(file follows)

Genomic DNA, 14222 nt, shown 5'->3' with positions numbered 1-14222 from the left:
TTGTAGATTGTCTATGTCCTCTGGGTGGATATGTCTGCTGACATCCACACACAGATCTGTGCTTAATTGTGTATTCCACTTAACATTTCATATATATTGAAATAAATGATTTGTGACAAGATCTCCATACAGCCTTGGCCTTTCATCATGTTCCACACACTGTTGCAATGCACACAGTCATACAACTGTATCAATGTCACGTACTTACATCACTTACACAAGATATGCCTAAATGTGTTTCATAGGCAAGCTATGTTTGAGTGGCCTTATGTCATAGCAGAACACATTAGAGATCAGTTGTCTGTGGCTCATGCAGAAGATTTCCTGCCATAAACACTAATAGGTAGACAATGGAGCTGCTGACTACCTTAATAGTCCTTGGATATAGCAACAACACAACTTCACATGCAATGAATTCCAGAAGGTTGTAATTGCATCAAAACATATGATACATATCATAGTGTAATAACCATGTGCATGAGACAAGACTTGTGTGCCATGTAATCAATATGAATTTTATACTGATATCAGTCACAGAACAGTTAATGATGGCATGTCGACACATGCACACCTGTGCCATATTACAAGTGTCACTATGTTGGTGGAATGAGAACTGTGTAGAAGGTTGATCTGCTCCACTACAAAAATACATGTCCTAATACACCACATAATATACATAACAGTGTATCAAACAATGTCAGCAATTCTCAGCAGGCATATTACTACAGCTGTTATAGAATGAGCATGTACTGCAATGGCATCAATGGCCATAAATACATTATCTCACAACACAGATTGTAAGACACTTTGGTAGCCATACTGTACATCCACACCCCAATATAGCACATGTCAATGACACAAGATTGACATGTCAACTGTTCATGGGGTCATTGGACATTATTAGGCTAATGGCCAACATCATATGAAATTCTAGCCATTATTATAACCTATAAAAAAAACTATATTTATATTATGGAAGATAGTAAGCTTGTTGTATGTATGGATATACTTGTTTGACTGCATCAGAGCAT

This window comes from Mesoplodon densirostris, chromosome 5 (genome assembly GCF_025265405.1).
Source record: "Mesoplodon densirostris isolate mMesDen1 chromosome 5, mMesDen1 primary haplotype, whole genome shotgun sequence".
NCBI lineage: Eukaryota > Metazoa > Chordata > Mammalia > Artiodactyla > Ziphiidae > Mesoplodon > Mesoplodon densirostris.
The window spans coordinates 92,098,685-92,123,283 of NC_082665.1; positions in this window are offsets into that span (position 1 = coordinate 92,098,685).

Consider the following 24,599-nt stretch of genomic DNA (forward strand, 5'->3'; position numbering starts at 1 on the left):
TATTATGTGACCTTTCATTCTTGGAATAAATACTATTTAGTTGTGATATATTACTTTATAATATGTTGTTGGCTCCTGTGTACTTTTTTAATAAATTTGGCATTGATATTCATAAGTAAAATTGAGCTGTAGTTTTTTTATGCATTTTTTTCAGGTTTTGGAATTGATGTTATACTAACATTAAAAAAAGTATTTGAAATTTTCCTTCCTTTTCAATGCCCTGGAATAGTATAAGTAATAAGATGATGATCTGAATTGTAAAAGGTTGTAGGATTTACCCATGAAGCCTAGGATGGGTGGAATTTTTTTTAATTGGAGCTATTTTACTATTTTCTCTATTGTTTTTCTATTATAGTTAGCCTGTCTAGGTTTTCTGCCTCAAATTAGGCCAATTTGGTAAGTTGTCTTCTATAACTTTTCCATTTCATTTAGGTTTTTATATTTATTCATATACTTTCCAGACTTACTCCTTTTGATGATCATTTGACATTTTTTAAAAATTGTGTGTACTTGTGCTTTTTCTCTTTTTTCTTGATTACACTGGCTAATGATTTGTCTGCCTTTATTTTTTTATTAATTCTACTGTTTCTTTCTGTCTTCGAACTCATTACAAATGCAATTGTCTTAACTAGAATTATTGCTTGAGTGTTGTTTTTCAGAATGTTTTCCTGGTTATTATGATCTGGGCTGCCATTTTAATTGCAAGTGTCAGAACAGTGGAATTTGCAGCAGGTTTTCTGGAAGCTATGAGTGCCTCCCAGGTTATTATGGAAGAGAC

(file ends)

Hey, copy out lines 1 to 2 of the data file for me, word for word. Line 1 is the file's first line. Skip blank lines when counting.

Genomic DNA, 14222 nt, shown 5'->3' with positions numbered 1-14222 from the left:
TTGTAGATTGTCTATGTCCTCTGGGTGGATATGTCTGCTGACATCCACACACAGATCTGTGCTTAATTGTGTATTCCACTTAACATTTCATATATATTGAAATAAATGATTTGTGACAAGATCTCCATACAGCCTTGGCCTTTCATCATGTTCCACACACTGTTGCAATGCACACAGTCATACAACTGTATCAATGTCACGTACTTACATCACTTACACAAGATATGCCTAAATGTGTTTCATAGGCAAGCTATGTTTGAGTGGCCTTATGTCATAGCAGAACACATTAGAGATCAGTTGTCTGTGGCTCATGCAGAAGATTTCCTGCCATAAACACTAATAGGTAGACAATGGAGCTGCTGACTACCTTAATAGTCCTTGGATATAGCAACAACACAACTTCACATGCAATGAATTCCAGAAGGTTGTAATTGCATCAAAACATATGATACATATCATAGTGTAATAACCATGTGCATGAGACAAGACTTGTGTGCCATGTAATCAATATGAATTTTATACTGATATCAGTCACAGAACAGTTAATGATGGCATGTCGACACATGCACACCTGTGCCATATTACAAGTGTCACTATGTTGGTGGAATGAGAACTGTGTAGAAGGTTGATCTGCTCCACTACAAAAATACATGTCCTAATACACCACATAATATACATAACAGTGTATCAAACAATGTCAGCAATTCTCAGCAGGCATATTACTACAGCTGTTATAGAATGAGCATGTACTGCAATGGCATCAATGGCCATAAATACATTATCTCACAACACAGATTGTAAGACACTTTGGTAGCCATACTGTACATCCACACCCCAATATAGCACATGTCAATGACACAAGATTGACATGTCAACTGTTCATGGGGTCATTGGACATTATTAGGCTAATGGCCAACATCATATGAAATTCTAGCCATTATTATAACCTATAAAAAAAACTATATTTATATTATGGAAGATAGTAAGCTTGTTGTATGTATGGATATACTTGTTTGACTGCATCAGAGCAT